The New York Martin Act, New York General Business Law Section 352 and 352-C, is a state statute in New York that provides for civil and criminal penalties for securities fraud. The Martin Act is analogous to federal and other state securities fraud statutes, with certain key differences. One of those key differences is that the Martin Act does not require proof of an intent to defraud, or proof of intent to deceive or mislead, in order to charge and convict a person of a crime under the statute, punishable by up to one year in jail. However, if such intent is established, the charges under the Martin Act can be elevated to a felony punishable by state prison time.
This lack of an intent to defraud requirement becomes especially relevant where the Martin Act charges are based on non-disclosure. Generally speaking, it is much more difficult for a prosecutor to prove that a person had the intent to mislead an investor by not providing information that it is to prove that intent based on affirmatively providing false information. Doing away with any requirement that an intent to deceive be alleged or proven removes this hurdle from a prosecutor’s path to conviction. The following touches on this non-disclosure issue.
In People v. Morris, 2010 NY Slip Op 51331(U) (Sup. Ct. NY Co., Crim Term 2010), the defendant argued that basing a Martin Act charge solely on non-disclosure is unconsitutionally vague. In other words, there is almost an infinite amount of information that is not provided in any financial transaction or securities offering, and to penalize a person criminally without any showing of an intent to defraud could be construed to essentially criminalize every securities offering. It should be noted that, under the Martin Act, the omission must be material, but the argument remains. The Court in Morris, disagreed with the defendant and denied the motion to dismiss on that ground. The court in Morris acknowledged that at a trial a jury may decide any alleged omissions or non-disclosures were not material and wouldn’t have affected the investor’s decision, but that is a question of fact, not a basis for dismissal on the law. In a motion to dismiss for legal sufficiency, issues of law are paramount where as issues of fact are substantively bound by the accusatory instrument and evidence from the Grand Jury.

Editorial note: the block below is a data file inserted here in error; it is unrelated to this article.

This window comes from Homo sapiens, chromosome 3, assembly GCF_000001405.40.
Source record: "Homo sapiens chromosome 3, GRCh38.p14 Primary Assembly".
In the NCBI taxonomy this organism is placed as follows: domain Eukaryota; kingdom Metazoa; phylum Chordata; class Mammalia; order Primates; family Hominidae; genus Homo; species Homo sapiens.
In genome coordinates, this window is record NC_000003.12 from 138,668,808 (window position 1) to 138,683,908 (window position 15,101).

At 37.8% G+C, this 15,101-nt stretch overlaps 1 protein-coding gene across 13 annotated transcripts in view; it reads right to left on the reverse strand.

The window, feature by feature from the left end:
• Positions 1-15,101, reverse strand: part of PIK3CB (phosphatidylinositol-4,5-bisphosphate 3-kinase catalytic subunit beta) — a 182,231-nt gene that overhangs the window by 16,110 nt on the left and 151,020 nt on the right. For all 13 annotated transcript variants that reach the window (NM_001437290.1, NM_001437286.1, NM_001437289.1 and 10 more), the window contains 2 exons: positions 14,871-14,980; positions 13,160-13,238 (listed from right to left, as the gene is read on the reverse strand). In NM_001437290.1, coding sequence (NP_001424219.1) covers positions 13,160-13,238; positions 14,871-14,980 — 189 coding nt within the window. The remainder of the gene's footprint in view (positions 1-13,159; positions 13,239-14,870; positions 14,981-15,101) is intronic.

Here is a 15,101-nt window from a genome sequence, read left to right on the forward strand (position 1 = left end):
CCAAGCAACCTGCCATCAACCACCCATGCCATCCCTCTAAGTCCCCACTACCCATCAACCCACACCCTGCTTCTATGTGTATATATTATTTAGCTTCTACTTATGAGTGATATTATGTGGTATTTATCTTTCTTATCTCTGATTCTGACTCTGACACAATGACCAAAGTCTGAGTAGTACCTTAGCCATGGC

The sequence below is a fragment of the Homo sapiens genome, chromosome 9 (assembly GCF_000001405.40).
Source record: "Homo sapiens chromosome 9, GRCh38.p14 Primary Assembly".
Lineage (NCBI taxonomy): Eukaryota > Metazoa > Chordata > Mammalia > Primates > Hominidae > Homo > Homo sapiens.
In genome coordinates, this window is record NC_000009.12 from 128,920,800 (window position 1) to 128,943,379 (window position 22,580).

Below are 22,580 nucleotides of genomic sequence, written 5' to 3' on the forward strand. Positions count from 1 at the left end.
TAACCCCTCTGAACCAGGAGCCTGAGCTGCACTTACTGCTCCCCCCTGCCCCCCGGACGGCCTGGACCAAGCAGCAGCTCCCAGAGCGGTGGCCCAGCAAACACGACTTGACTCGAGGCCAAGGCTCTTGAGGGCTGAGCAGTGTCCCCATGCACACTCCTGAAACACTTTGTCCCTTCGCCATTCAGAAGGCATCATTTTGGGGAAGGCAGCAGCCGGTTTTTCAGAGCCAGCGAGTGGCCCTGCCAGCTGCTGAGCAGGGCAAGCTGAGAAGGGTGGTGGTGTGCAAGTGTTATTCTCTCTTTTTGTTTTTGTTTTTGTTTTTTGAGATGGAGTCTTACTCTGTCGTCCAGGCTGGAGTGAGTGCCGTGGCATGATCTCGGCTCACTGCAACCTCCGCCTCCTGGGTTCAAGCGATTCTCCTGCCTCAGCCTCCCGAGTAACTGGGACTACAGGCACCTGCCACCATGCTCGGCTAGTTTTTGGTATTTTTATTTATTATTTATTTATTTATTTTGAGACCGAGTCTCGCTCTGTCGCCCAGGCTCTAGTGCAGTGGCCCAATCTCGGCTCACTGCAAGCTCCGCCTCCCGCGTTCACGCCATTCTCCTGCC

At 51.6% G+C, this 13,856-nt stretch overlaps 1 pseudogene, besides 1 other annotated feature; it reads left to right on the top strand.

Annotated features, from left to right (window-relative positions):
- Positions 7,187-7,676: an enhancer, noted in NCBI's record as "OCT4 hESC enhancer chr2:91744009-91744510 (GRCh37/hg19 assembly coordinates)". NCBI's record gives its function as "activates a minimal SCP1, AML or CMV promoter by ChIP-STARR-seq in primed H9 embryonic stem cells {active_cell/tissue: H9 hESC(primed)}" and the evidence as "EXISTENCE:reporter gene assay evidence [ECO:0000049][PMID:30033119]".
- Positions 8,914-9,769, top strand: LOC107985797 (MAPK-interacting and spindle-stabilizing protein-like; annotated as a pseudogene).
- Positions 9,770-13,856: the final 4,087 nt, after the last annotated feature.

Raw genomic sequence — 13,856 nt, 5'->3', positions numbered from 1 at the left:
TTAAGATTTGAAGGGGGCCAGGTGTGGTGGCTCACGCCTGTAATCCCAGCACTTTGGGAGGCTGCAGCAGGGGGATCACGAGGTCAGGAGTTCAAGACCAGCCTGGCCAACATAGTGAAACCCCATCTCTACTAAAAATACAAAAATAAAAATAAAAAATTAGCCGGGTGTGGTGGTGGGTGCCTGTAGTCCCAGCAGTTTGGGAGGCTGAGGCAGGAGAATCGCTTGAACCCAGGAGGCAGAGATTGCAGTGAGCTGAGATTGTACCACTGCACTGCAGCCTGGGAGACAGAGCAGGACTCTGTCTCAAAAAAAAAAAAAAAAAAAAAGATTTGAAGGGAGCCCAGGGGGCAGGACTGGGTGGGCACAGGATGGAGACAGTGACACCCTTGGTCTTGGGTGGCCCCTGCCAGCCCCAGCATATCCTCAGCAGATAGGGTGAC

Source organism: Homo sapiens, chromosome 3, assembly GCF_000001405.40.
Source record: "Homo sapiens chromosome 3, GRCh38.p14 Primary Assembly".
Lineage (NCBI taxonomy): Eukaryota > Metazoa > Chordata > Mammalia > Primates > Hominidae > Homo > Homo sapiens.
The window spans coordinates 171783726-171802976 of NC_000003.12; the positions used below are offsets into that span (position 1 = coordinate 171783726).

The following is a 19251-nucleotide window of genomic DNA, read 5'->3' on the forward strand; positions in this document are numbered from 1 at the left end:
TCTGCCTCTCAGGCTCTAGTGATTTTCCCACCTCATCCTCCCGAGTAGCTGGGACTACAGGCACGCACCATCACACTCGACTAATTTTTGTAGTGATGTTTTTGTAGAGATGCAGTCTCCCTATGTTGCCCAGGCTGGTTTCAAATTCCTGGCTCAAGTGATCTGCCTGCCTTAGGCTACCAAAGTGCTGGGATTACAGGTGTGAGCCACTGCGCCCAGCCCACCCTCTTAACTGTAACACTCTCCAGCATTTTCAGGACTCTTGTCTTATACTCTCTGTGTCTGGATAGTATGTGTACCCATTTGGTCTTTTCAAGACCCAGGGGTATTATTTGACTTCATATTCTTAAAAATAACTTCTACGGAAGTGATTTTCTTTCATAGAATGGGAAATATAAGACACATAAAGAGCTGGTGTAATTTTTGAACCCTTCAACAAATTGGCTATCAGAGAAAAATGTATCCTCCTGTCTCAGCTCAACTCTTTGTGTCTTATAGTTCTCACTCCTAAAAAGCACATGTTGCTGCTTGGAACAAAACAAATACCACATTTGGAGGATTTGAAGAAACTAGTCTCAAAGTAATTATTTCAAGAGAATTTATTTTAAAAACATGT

Historically, sales of goods were subject to the principle of caveat emptor, or “buyer beware.” The Court in Morris noted that the New York State Legislature, by enacting the Martin Act, had explicitly changed that common law rule and shifted the burden onto the seller of securities to identify and disclose all material information about the transaction where that seller has a economic interest in the transaction. The Act essentially imposes a duty on the seller or promoter to proactively identify and disclose all material information to a prospective buyer, and imposes criminal penalties for failure to abide by that duty, even in the absence of any criminal intent.
To learn more about the Martin Act, and New York General Business Law 352-C, follow the links found throughout this entry.
Saland Law PC is a New York criminal defense firm founded by two former Manhattan prosecutors. The New York criminal lawyers at Saland Law PC represent clients in Martin Act cases throughout the New York City and Hudson Valley regions.